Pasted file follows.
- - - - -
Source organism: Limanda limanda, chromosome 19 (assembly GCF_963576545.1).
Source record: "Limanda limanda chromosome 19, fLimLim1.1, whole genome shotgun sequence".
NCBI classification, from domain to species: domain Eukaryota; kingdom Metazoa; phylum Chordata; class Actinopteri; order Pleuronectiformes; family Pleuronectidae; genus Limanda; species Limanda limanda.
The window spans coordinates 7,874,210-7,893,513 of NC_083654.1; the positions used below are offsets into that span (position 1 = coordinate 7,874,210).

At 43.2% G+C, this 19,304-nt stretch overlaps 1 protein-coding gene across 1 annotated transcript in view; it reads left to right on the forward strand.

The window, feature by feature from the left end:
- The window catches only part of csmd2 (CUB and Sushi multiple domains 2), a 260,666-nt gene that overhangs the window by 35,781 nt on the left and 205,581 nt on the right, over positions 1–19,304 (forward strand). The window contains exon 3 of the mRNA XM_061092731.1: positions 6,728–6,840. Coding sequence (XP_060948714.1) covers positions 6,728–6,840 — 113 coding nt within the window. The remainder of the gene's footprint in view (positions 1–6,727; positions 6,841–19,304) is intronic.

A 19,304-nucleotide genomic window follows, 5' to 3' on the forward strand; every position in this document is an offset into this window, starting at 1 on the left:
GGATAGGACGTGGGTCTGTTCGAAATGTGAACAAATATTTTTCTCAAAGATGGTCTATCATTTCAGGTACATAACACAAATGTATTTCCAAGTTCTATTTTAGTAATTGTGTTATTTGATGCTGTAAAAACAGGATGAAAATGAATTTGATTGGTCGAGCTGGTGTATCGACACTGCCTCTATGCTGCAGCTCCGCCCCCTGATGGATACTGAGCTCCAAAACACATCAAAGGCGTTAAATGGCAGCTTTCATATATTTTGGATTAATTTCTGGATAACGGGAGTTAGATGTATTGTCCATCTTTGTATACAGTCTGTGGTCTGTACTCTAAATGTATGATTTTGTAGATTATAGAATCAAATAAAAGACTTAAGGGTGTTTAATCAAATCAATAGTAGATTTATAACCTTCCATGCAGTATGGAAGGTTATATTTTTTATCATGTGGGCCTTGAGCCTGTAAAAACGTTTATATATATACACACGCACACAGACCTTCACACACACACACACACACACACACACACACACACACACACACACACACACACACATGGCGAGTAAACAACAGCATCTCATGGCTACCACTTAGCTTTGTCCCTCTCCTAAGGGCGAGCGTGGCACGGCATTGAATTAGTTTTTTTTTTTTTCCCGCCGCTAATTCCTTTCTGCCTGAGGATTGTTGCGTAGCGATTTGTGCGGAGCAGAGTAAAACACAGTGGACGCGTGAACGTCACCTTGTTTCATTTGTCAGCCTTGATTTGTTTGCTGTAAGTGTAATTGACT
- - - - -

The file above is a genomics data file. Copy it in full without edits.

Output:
Source organism: Limanda limanda, chromosome 19 (assembly GCF_963576545.1).
Source record: "Limanda limanda chromosome 19, fLimLim1.1, whole genome shotgun sequence".
NCBI classification, from domain to species: domain Eukaryota; kingdom Metazoa; phylum Chordata; class Actinopteri; order Pleuronectiformes; family Pleuronectidae; genus Limanda; species Limanda limanda.
The window spans coordinates 7,874,210-7,893,513 of NC_083654.1; the positions used below are offsets into that span (position 1 = coordinate 7,874,210).

At 43.2% G+C, this 19,304-nt stretch overlaps 1 protein-coding gene across 1 annotated transcript in view; it reads left to right on the forward strand.

The window, feature by feature from the left end:
- The window catches only part of csmd2 (CUB and Sushi multiple domains 2), a 260,666-nt gene that overhangs the window by 35,781 nt on the left and 205,581 nt on the right, over positions 1–19,304 (forward strand). The window contains exon 3 of the mRNA XM_061092731.1: positions 6,728–6,840. Coding sequence (XP_060948714.1) covers positions 6,728–6,840 — 113 coding nt within the window. The remainder of the gene's footprint in view (positions 1–6,727; positions 6,841–19,304) is intronic.

A 19,304-nucleotide genomic window follows, 5' to 3' on the forward strand; every position in this document is an offset into this window, starting at 1 on the left:
GGATAGGACGTGGGTCTGTTCGAAATGTGAACAAATATTTTTCTCAAAGATGGTCTATCATTTCAGGTACATAACACAAATGTATTTCCAAGTTCTATTTTAGTAATTGTGTTATTTGATGCTGTAAAAACAGGATGAAAATGAATTTGATTGGTCGAGCTGGTGTATCGACACTGCCTCTATGCTGCAGCTCCGCCCCCTGATGGATACTGAGCTCCAAAACACATCAAAGGCGTTAAATGGCAGCTTTCATATATTTTGGATTAATTTCTGGATAACGGGAGTTAGATGTATTGTCCATCTTTGTATACAGTCTGTGGTCTGTACTCTAAATGTATGATTTTGTAGATTATAGAATCAAATAAAAGACTTAAGGGTGTTTAATCAAATCAATAGTAGATTTATAACCTTCCATGCAGTATGGAAGGTTATATTTTTTATCATGTGGGCCTTGAGCCTGTAAAAACGTTTATATATATACACACGCACACAGACCTTCACACACACACACACACACACACACACACACACACACACACACACACACACACACATGGCGAGTAAACAACAGCATCTCATGGCTACCACTTAGCTTTGTCCCTCTCCTAAGGGCGAGCGTGGCACGGCATTGAATTAGTTTTTTTTTTTTTCCCGCCGCTAATTCCTTTCTGCCTGAGGATTGTTGCGTAGCGATTTGTGCGGAGCAGAGTAAAACACAGTGGACGCGTGAACGTCACCTTGTTTCATTTGTCAGCCTTGATTTGTTTGCTGTAAGTGTAATTGACT